Keeping Well After Treatment
Its important to take guidance from your medical team. However, the general advice is to follow a healthy lifestyle. This includes eating well, doing exercise thats suitable for you, keeping a healthy weight, limiting your alcohol intake and not smoking. You can find more information about these and other healthy lifestyle factors on the NHS website.
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Nausea Vomiting And Taste Changes
You may experience nausea and vomiting after your last chemotherapy treatment. It should go away in 2 to 3 weeks.
Your appetite may continue to be affected due to taste changes you may have experienced during your treatment. Your taste should go back to normal 1 to 2 months after chemotherapy. In the meantime, there are things you can do to help with these changes. Talk with your nurse if youd like more information.
Although She Expected To Feel Sick After Her Chemotherapy The Anti
For many the medication meant they felt nausea without being sick, but others vomited. One man said that the hospital environment and the smell of the sterile wipes worsened his nausea and he recovered better at home. A woman said she vomited because she miscalculated when to take her first anti-sickness pill. A woman who had tried acupuncture believed it reduced the amount of anti-emetic she needed.
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Practical Hints For Constipation
- To help prevent constipation, drink eight to 10 glasses of fluid a day.
- Take a stool softener such as ducosate sodium, also known as Colace, one tablet once or twice a day. Senekot or Senekot-S also may be suggested. Ask your doctor or nurse for a recommendation.
- Stay as active as you can. Consistent regular exercise can reduce constipation.
- If you can tolerate them, try high-fiber foods such as prunes, bran, fruits and vegetables.
Kidney And Bladder Effects
Certain chemotherapy medications, such as cisplatin, can cause damage to the kidneys and bladder. This can result in a decreased ability of your kidneys to filter your blood. Damage to the bladder can also occur and may be temporary or permanent. Symptoms of bladder irritation may include pain or urgency with urination, or blood in your urine.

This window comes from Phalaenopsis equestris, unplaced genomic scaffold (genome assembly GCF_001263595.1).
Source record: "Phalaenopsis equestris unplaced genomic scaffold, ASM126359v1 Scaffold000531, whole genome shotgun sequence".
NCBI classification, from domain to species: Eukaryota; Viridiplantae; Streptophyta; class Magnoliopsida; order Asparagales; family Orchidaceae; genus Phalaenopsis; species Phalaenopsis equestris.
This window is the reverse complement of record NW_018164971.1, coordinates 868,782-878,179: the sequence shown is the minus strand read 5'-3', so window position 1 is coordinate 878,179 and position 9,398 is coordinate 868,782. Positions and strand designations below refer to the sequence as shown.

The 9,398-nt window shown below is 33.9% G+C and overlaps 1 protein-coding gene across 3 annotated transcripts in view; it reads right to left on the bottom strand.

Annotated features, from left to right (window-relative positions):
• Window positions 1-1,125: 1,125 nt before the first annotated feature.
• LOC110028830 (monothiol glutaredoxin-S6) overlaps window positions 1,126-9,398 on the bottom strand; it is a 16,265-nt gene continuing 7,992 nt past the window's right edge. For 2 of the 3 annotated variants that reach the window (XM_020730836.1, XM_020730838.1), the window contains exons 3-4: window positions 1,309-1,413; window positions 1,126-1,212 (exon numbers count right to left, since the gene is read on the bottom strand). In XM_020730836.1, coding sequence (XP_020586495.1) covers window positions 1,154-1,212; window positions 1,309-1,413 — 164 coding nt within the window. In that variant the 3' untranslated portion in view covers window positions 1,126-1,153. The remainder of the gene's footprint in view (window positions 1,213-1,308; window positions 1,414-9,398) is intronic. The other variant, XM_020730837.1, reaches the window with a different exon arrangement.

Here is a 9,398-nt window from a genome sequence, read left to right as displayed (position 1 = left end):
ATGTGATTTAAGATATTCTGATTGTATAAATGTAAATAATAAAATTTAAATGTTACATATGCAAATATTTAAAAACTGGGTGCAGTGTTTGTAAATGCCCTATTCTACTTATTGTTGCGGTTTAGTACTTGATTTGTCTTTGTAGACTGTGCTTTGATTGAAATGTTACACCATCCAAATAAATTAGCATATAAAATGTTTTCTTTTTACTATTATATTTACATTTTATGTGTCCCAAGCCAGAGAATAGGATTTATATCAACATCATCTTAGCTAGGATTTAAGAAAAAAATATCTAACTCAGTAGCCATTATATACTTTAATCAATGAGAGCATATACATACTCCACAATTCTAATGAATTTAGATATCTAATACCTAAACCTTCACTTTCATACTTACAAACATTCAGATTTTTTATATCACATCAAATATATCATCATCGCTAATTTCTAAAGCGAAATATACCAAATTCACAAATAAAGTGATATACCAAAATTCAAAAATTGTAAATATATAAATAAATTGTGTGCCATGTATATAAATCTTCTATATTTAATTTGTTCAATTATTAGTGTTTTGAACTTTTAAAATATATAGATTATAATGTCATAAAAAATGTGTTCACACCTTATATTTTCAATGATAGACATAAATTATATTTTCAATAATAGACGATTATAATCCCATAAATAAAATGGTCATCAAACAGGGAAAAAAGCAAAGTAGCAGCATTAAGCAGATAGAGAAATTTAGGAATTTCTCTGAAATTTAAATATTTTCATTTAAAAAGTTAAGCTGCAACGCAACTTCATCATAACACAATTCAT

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Was Terrified By An Allergic Reaction To Her First Dose Of Bleomycin So An Antihistamine Was
Chemotherapy damages the bone marrow causing a shortage of blood cells in the body. Shortage of white blood cells called neutrophils increases the risk of infection, and shortage of red blood cells causes tiredness and headaches. Some people had a treatment postponed to allow the blood cell counts to recover or were given medication or transfusions to boost them, others caught infections . Certain chemotherapy drugs can also damage fertility .
Last reviewed February 2016.
How Long Does It Take To Get Over Chemo Side Effects
How long do side effects last? Many side effects go away fairly quickly, but some might take months or even years to go away completely. These are called late effects. Sometimes the side effects can last a lifetime, such as when chemo causes long-term damage to the heart, lungs, kidneys, or reproductive organs.
How is chemo eliminated from the body?
In fact, most chemotherapy drugs remain in the body for only a few hours or days. Theyre broken down by the kidneys and liver and excreted in the urine, stool, or sweat.
How do I detox my liver after chemo?
Detoxification during or after chemotherapy should always include the foundational approaches of maintaining high water intake, eating a proper diet rich in fiber and phytonutrients, and appropriate use of exercise.
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What Can You Do To Lower Your Risk Of Long
Until we know more about long-term survivorship issues following chemotherapy for adults, there are a few things you can do:
- Ask your oncologist about any late effects that you may expect from the particular chemotherapy drugs you were given. Are there any screening tests that she would recommend?
- Keep a record of your chemotherapy regimen with you in case you see a healthcare provider who is unfamiliar with your medical history.
- If you smoke, quit.
- Make regular appointments with your dentist and eye doctor.
- Engage in regular physical activity.
- Limit your intake of alcohol.
- Let your healthcare provider know if you experience any new symptoms or worsening of current symptoms you have.
For childhood, adolescent, and young adult cancer survivors, long-term follow-up guidelines have been developed to address not only the long-term side effects discussed but other survivorship issues.
What Can You Do To Recover From Chemotherapy
Chemo leaves people feeling drained of energy, prompting them to ask about how to regain my energy after cancer treatment.
The best thing you can do to regain energy and fight the side effects of chemo is to make healthy life choices. That means getting good rest, eating healthy foods and staying as active as you can safely handle.
Facing life after cancer?
It can help you recover mentally, too, to remember youre not alone. There are a lot of people out there going through the similar experiences.
Seek support groups or other support resources.
Having a place to vent feelings and worries can really help you deal with what can otherwise be a very isolating experience, Erin said. I find such strength and beauty in people supporting each other.
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Practical Hints For Hair Loss
- It is not always necessary to buy a real wig. Synthetic wigs can look as good and are less expensive, easier to care for, lighter in weight and may be more comfortable to wear.
- Before possible hair loss, some people like to cut their hair short. The hair loss won’t be quite so shocking if there is less hair to lose.
- Put a towel over your pillow so that clean up in the morning will be easier while you are shedding your hair.